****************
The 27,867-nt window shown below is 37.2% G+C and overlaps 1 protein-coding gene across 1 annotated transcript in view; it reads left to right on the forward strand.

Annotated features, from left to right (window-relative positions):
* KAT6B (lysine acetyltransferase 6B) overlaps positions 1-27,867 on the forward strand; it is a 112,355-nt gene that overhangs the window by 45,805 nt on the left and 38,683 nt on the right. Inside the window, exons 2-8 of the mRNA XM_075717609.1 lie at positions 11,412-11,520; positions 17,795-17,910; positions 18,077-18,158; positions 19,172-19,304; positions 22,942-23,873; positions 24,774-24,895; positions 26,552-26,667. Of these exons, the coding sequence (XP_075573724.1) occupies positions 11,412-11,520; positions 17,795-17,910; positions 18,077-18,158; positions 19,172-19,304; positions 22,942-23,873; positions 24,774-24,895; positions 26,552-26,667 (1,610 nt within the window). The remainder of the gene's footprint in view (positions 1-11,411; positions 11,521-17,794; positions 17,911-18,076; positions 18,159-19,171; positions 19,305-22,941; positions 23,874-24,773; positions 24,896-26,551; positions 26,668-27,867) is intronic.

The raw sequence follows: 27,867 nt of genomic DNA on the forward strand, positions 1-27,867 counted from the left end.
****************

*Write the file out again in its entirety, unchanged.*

The 27,867-nt window shown below is 37.2% G+C and overlaps 1 protein-coding gene across 1 annotated transcript in view; it reads left to right on the forward strand.

Annotated features, from left to right (window-relative positions):
* KAT6B (lysine acetyltransferase 6B) overlaps positions 1-27,867 on the forward strand; it is a 112,355-nt gene that overhangs the window by 45,805 nt on the left and 38,683 nt on the right. Inside the window, exons 2-8 of the mRNA XM_075717609.1 lie at positions 11,412-11,520; positions 17,795-17,910; positions 18,077-18,158; positions 19,172-19,304; positions 22,942-23,873; positions 24,774-24,895; positions 26,552-26,667. Of these exons, the coding sequence (XP_075573724.1) occupies positions 11,412-11,520; positions 17,795-17,910; positions 18,077-18,158; positions 19,172-19,304; positions 22,942-23,873; positions 24,774-24,895; positions 26,552-26,667 (1,610 nt within the window). The remainder of the gene's footprint in view (positions 1-11,411; positions 11,521-17,794; positions 17,911-18,076; positions 18,159-19,171; positions 19,305-22,941; positions 23,874-24,773; positions 24,896-26,551; positions 26,668-27,867) is intronic.

The raw sequence follows: 27,867 nt of genomic DNA on the forward strand, positions 1-27,867 counted from the left end.